From a worldly standpoint, "winning by losing" is a paradox that is difficult to grasp. But from a heavenly perspective, “winning by losing” simply means "losing one’s self in order to lay hold of true forgiveness, humility, and submission.” One who “loses” this way, in the end, is one who really wins.
In marital disputes, you apply this principle when you:
1. Lose the tendency to trust other sources instead of God’s Word.
In dealing with marital conflict, spouses often turn more to their feelings and intuitions, close friends, or even marriage counselors for guidance than to the Word of God. Counsel from these sources is OK but should always be checked against what God says. Since the Bible contains God’s standard for marriage and His principles on being a godly husband and wife (Hebrews 13:4, Ephesians 5:31, 1 Corinthians 7:1-40, etc.), His written Word should be the primary source of wisdom.
If God is the center of your marriage, the Bible should be the absolute authority by which you base all your decisions and actions. You should trust His Word and not depend on your own or others' understanding of your situation (Proverbs 3:5-6).
2. Lose the urge to keep a record of wrongs.
When you are angry, you may feel tempted to bring up past mistakes. You may be doing this to justify yourself or to establish a position demanding forgiveness by recalling how you've been wronged. Whichever the case, none of these reflect genuine love – “Love keeps no record of wrongs” (1 Corinthians 13:5 NIV). When you keep a mental record of past offenses, you risk bringing up hurts or heartaches that have already been forgiven.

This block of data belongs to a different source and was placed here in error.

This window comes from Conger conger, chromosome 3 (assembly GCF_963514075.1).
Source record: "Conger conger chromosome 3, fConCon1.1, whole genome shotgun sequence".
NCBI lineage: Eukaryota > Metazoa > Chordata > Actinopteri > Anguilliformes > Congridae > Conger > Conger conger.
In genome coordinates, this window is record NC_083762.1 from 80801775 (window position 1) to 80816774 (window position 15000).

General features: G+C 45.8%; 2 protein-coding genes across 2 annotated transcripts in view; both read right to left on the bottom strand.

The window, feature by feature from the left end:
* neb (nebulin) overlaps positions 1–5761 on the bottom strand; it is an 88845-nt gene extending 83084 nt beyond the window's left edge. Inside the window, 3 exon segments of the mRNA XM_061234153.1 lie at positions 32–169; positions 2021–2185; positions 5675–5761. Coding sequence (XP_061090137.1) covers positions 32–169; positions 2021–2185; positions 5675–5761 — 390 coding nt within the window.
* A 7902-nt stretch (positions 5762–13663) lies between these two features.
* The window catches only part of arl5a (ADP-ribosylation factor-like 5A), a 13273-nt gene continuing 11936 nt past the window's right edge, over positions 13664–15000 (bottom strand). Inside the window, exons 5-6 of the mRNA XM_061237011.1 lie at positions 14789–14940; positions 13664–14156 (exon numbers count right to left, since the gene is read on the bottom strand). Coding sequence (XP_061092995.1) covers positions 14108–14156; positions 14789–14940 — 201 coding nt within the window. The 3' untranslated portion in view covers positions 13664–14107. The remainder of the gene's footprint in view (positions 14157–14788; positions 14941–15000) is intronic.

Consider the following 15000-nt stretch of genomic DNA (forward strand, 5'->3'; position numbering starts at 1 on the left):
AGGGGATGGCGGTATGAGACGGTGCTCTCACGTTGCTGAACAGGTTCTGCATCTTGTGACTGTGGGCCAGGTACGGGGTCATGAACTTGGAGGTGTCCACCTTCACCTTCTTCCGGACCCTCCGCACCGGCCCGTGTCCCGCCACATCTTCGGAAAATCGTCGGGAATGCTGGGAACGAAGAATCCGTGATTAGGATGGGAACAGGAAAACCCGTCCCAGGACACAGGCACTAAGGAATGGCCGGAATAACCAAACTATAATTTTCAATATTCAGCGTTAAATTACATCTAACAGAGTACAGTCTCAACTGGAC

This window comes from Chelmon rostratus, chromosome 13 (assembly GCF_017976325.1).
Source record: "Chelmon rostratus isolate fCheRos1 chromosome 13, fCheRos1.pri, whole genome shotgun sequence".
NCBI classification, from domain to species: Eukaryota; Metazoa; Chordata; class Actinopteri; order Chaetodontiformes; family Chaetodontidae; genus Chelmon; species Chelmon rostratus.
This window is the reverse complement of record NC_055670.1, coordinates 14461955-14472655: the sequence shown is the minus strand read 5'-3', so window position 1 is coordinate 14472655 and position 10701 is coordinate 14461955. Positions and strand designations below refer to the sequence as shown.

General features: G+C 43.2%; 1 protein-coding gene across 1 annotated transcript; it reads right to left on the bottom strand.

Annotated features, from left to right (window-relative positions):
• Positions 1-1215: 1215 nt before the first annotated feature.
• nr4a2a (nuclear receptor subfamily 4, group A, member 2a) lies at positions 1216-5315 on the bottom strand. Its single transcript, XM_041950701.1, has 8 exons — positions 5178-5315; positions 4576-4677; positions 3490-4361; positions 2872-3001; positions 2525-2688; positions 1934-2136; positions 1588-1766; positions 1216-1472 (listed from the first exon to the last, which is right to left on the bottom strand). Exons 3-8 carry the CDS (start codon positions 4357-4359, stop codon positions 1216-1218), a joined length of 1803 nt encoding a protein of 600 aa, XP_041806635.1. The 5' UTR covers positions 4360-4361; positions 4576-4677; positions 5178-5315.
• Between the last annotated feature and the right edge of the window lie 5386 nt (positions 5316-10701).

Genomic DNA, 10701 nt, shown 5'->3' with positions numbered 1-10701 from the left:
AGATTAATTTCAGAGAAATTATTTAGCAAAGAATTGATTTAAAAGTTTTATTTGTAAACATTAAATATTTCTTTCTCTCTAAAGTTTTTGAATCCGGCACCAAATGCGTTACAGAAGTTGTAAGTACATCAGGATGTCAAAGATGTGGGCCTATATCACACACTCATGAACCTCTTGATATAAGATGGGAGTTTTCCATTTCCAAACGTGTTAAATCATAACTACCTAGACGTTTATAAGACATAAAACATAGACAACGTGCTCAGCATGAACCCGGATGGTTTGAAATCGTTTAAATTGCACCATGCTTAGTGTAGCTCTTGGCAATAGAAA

As Christians, we are to imitate God (Ephesians 5:1). And God's forgiveness is nothing like that. God is a pardoning God (Micah 7:18). When we came to salvation by faith in the Lord, He buried our transgressions as far as the east is from the west (Psalm 103:12). He does not impute our sins to us (Psalm 32:2; Romans 4:8; 2 Corinthians 5:19). This is the kind of forgiveness He demands from us as His children (Luke 6:37). If, however, our inclination is to keep an account of wrongs, we should repent and pray to God for forgiveness.
Further, when you harbor a grudge (to the point of resentment) towards to your spouse, you commit murder in your heart. The Lord says that if you hate someone, you’re guilty of murder (Matthew 5:21,22). 1 John 3:15 also says, “Anyone who hates [his] brother or [his] sister is a murderer" (NIV).
Lastly, when you say you've forgiven something and yet bring it up in the heat of your anger, you have not truly forgiven at all. Genuine forgiveness involves a promise not to keep reminding yourself or your spouse of the offense already confessed and repented from. Real forgiveness does not take into account grievances for future retaliation. It chooses to forget the evil and remember the good (cf. Hebrews 10:17; Isaiah 43:25).
3. Lose your pride and be willing to serve your spouse.
When you trust human knowledge and your instinct over God’s Word: that is pride. When you do so to get some sort of self-validation: that is pride. When you make memories out of the wrong and withhold forgiveness: that, too, is pride. And whenever you choose to serve yourself at the expense of another (especially at the cost of disobeying God and His Word): that is, certainly, selfishness rooted in pride. Pride is putting one's self above everything. It is the complete opposite of love, which is selflessness (1 Corinthians 13:5).
If you want to love your spouse according to God's standards, you need to get rid of pride, submit to God, and depend on His grace to help you love and serve your spouse willingly and lovingly through conflicting times.
In summary, you “win" in marital conflicts when you (1) trust God's will, and not your own, as Christ trusted his Father's will (John 6:38, Luke 22:42); (2) choose to forgive as Christ forgives (Ephesians 4:32); and (3) deny yourself for the sake of loving your spouse “just as Christ loved the church and gave Himself up for her” (Ephesians 5:25) to the glory of God.
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